Here we are on brink of a major historical moment. We're beginning to wind down the longest period of war in our history. And we're about to turn around a 13-year-long surge in Pentagon spending.
Christmas in my home city of Santa Monica is different this year. It used to be that there were elaborate displays depicting the birth of Jesus in the big public park by the ocean. I've always believed that Christmas is a major religious holiday, and the display reflected that. According to people who know more about such things than I do, the large dioramas told the story of Jesus' birth according to the Gospels of Luke and Matthew.
As the white flag rises above Republican redoubts, offering a surrender on taxes, the mind goes back to what seemed a worse time for conservatives: December 1964.
Bill O'Reilly asked this question on his Fox News program last week: "Why do I have to be the leader defending Christmas against its attackers?" O'Reilly was criticizing Rhode Island Governor Lincoln Chafee's renaming his state's Christmas tree a "holiday tree."
More than 5 million young people are looking for work. College is increasingly unaffordable, while youth jobs are few and far between. For years lawmakers have been cutting programs that help young Americans find a productive path. And as if that weren't enough, budget cuts scheduled for 2013 may hollow out what's left of federal education and training programs.
Given the expectations raised by the Republican punditocracy - that Mitt was headed for a big victory - the jolt of defeat hit especially hard.
Remember the horrible murders in 1978 of San Francisco Mayor George Moscone and Supervisor Harvey Milk? At the killer's trial, his lawyer argued for leniency, saying that a steady diet of junk food had addled his client's brain – a claim that entered the annals of jurisprudence as the "Twinkie Defense."
I am at war with my phone company. Compared with real wars, it is a nothing war, a luxury war. But every time I walk into my house, I face my enemy: a dead phone.
Those who say we should run government like a business must not be frequent flyers.
Ah, the hypocrisy of tax-hikers who do everything they can to avoid the taxes they wish to impose on others.
There's money to be made in wind and solar power, but so far, not very much. And that's the way fossil fuel giants aim to keep it. As of today, they're winning the energy battle because federal subsidies for renewable energy are about to expire, unlike Uncle Sam's giveaways to the oil, gas, coal, and nuclear industries.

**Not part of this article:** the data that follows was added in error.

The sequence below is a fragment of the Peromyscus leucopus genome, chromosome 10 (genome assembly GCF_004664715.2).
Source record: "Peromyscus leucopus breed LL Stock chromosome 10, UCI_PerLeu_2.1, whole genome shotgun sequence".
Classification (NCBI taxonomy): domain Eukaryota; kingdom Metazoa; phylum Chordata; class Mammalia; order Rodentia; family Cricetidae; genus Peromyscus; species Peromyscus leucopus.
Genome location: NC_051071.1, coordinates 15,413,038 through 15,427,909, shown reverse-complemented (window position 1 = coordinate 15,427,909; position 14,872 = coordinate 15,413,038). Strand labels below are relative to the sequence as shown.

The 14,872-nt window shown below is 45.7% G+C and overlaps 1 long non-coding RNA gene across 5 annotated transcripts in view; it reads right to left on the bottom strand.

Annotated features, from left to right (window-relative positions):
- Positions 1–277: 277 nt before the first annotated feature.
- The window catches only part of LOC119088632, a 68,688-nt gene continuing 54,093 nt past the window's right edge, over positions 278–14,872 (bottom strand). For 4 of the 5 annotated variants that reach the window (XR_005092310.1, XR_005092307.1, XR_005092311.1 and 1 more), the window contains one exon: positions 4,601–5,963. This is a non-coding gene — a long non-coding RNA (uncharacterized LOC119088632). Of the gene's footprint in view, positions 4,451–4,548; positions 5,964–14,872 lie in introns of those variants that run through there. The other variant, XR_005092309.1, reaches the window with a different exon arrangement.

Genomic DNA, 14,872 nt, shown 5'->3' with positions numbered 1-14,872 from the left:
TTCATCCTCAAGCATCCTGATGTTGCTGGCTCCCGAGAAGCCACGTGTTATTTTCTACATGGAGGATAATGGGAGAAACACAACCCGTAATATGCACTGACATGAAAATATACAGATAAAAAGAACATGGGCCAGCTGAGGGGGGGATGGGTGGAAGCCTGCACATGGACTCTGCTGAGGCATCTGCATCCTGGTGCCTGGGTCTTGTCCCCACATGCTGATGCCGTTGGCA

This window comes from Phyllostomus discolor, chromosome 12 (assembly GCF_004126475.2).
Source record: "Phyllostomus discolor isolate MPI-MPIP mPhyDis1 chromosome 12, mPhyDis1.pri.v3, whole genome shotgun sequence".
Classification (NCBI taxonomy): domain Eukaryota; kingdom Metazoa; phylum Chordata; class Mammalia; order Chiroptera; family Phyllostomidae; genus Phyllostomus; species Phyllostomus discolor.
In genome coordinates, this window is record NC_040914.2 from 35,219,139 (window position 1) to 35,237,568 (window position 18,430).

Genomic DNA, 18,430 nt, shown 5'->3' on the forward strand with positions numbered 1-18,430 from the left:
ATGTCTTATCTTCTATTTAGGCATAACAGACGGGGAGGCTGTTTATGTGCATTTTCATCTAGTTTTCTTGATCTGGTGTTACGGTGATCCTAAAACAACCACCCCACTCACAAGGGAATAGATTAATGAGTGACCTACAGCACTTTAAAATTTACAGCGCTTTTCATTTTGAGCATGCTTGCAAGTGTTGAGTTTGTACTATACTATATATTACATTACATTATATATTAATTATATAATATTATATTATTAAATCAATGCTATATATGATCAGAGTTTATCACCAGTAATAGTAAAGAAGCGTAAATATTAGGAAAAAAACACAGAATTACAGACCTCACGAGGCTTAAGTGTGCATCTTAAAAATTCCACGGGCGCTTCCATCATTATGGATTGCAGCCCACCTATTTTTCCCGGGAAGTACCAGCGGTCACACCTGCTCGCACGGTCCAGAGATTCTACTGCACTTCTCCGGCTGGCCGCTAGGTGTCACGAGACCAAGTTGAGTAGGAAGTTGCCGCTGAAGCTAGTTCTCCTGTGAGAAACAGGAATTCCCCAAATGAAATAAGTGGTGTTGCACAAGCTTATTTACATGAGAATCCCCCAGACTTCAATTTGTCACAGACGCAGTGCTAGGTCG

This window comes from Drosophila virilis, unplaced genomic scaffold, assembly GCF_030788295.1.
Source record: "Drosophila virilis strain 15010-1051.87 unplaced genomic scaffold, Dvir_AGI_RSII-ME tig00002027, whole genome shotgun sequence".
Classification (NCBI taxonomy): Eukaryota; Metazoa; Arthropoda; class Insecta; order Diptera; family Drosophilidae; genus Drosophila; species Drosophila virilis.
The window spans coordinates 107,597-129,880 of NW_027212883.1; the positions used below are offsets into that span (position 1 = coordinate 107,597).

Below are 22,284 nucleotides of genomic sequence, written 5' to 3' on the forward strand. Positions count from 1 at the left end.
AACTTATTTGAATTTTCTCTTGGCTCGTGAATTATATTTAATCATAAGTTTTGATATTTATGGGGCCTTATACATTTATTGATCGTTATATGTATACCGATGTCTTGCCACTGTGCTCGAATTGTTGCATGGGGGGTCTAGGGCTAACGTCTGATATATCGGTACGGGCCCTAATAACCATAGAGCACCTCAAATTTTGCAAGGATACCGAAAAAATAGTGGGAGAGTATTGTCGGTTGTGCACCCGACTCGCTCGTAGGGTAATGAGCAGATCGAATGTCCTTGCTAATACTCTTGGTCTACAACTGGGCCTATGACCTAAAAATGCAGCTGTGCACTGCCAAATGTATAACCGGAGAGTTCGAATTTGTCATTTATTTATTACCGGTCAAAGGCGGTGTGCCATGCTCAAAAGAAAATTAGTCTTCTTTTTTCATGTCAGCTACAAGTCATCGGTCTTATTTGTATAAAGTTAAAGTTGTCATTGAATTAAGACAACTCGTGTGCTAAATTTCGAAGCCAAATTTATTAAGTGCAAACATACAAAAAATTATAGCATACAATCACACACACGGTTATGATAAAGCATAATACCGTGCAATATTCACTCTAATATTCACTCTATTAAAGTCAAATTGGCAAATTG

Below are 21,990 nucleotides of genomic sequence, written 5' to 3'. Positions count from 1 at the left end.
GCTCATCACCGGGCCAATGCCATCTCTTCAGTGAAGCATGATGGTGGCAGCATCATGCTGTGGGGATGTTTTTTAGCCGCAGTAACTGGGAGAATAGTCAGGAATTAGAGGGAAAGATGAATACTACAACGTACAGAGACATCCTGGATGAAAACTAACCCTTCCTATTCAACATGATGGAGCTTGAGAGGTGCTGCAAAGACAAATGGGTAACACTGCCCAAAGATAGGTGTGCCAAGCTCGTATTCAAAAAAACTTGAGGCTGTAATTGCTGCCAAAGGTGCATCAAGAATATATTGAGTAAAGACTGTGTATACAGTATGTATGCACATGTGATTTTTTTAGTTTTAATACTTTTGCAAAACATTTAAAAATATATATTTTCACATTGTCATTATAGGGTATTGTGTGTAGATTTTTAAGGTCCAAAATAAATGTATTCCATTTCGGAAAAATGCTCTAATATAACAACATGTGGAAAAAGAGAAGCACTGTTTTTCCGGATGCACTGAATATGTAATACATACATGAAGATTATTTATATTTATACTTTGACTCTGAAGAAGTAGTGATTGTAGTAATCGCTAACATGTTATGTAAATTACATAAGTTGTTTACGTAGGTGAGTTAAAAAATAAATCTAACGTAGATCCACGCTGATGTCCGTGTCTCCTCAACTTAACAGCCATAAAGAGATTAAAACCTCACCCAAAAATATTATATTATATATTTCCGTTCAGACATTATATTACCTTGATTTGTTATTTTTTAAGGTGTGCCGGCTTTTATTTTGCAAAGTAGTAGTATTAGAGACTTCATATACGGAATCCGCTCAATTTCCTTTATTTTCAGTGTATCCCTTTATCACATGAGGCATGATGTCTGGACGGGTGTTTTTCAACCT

Those who thought ObamaCare was set in concrete by Chief Justice John Roberts' decision last June are in for a shock. December 14 is the new deadline (extended from November 16) for states to let the feds know, yea or nay, whether or not they will be setting up a health insurance exchange, which is the key to participating in the misnamed Patient Protection and Affordable Care Act.
The biggest story in Washington is about something that doesn't really exist: the so-called "fiscal cliff." This manufactured panic is all about politicians and corporate interests getting things they want - things that don't have much to do with the "crisis" anyway. But instead of challenging this spin, big media outlets are playing along.
While America's CEOs are fretting about the government's so-called "fiscal cliff," millions of American workers face a financial disaster that gets much less media attention. There's a half-trillion-dollar deficit in the nation's worker retirement benefits.
We know the news flash: On Saturday morning, Kansas City Chiefs linebacker Jovan Belcher shot and killed his girlfriend, then drove to Arrowhead Stadium and shot himself in the head in the parking lot in front of his coaches. To liberals like NBC sportscaster Bob Costas, this was not just a crisis. It was also an opportunity.
As I ran to the lobby to make a phone call during the awards dinner at the National Association of Black Journalists annual convention in Boston last week, one of our student members followed me down the escalator for some advice.
There's a painful lesson to be learned for liberals, especially liberal Jews, from the hopefully concluded war in Gaza.
This Labor Day, you can mull some good news about American jobs for a change.
Senate Majority Leader Harry Reid told the Asian Chamber of Commerce last week: "The Asian population is so productive. I don't think you're smarter than anybody else, but you've convinced a lot of us you are." In remarks videotaped by the GOP group America Rising, Reid also joked that he has trouble keeping his "Wongs straight." Then followed this apology: "My comments were in extremely poor taste, and I apologize. Sometimes I say the wrong thing."